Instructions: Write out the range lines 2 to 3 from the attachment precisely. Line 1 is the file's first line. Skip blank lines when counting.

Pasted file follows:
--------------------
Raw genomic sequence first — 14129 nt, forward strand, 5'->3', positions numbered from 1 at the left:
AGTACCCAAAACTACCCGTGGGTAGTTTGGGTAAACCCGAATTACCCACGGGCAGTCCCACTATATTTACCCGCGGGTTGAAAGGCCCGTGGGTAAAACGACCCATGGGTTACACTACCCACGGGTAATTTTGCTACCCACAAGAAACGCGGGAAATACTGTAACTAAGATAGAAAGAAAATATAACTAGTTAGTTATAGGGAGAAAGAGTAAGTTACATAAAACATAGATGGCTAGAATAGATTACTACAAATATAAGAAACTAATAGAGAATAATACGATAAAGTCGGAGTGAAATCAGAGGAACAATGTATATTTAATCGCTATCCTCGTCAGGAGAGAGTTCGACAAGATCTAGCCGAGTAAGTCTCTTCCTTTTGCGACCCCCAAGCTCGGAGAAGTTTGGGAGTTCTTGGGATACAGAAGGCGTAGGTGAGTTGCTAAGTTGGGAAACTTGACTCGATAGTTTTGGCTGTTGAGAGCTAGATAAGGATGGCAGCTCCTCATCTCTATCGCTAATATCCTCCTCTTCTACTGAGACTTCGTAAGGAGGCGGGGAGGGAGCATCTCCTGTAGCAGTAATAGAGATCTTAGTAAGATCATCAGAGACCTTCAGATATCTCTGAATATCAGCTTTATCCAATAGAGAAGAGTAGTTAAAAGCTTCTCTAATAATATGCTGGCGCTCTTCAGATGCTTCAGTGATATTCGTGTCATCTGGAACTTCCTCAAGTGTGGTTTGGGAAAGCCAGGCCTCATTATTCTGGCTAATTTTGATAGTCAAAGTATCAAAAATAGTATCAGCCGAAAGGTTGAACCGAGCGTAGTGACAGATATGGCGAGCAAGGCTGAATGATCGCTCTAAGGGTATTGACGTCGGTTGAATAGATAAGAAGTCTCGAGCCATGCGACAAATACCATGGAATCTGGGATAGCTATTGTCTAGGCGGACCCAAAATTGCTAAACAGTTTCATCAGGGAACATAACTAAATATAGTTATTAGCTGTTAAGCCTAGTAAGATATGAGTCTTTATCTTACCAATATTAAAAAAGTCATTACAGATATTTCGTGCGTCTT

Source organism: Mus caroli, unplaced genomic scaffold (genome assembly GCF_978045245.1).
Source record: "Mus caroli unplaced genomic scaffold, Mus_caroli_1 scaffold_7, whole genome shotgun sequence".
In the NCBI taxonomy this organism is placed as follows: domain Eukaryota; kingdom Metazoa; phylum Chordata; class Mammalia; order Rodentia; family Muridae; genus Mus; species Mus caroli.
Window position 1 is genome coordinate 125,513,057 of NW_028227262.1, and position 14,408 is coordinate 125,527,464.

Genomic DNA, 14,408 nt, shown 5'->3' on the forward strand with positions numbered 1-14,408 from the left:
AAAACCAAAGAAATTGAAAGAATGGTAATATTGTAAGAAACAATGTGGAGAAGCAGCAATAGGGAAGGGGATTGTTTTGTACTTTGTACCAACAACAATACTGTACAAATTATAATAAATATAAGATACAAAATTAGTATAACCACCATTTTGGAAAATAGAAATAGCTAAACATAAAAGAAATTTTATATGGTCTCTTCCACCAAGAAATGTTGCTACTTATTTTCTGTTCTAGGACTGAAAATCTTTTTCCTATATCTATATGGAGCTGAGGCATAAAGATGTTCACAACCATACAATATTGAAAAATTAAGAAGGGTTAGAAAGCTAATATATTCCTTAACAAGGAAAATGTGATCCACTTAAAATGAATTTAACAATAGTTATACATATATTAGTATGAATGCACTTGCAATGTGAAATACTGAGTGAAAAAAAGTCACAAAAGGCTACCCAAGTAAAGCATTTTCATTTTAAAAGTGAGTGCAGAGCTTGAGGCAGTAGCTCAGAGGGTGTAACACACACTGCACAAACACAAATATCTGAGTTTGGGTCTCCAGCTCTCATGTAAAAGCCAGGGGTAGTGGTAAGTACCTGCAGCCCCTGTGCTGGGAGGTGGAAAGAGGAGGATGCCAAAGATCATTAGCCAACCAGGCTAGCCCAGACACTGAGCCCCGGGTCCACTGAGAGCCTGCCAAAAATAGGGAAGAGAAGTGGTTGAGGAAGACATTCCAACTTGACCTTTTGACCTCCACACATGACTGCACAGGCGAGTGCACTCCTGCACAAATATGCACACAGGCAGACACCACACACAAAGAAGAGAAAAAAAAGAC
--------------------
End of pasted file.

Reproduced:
AGTACCCAAAACTACCCGTGGGTAGTTTGGGTAAACCCGAATTACCCACGGGCAGTCCCACTATATTTACCCGCGGGTTGAAAGGCCCGTGGGTAAAACGACCCATGGGTTACACTACCCACGGGTAATTTTGCTACCCACAAGAAACGCGGGAAATACTGTAACTAAGATAGAAAGAAAATATAACTAGTTAGTTATAGGGAGAAAGAGTAAGTTACATAAAACATAGATGGCTAGAATAGATTACTACAAATATAAGAAACTAATAGAGAATAATACGATAAAGTCGGAGTGAAATCAGAGGAACAATGTATATTTAATCGCTATCCTCGTCAGGAGAGAGTTCGACAAGATCTAGCCGAGTAAGTCTCTTCCTTTTGCGACCCCCAAGCTCGGAGAAGTTTGGGAGTTCTTGGGATACAGAAGGCGTAGGTGAGTTGCTAAGTTGGGAAACTTGACTCGATAGTTTTGGCTGTTGAGAGCTAGATAAGGATGGCAGCTCCTCATCTCTATCGCTAATATCCTCCTCTTCTACTGAGACTTCGTAAGGAGGCGGGGAGGGAGCATCTCCTGTAGCAGTAATAGAGATCTTAGTAAGATCATCAGAGACCTTCAGATATCTCTGAATATCAGCTTTATCCAATAGAGAAGAGTAGTTAAAAGCTTCTCTAATAATATGCTGGCGCTCTTCAGATGCTTCAGTGATATTCGTGTCATCTGGAACTTCCTCAAGTGTGGTTTGGGAAAGCCAGGCCTCATTATTCTGGCTAATTTTGATAGTCAAAGTATCAAAAATAGTATCAGCCGAAAGGTTGAACCGAGCGTAGTGACAGATATGGCGAGCAAGGCTGAATGATCGCTCTAAGGGTATTGACGTCGGTTGAATAGATAAGAAGTCTCGAGCCATGCGACAAATACCATGGAATCTGGGATAGCTATTGTCTAGGCGGACCCAAAATTGCTAAACAGTTTCATCAGGGAACATAACTAAATATAGTTATTAGCTGTTAAGCCTAGTAAGATATGAGTCTTTATCTTACCAATATTAAAAAAGTCATTACAGATATTTCGTGCGTCTT

Source organism: Mus caroli, unplaced genomic scaffold (genome assembly GCF_978045245.1).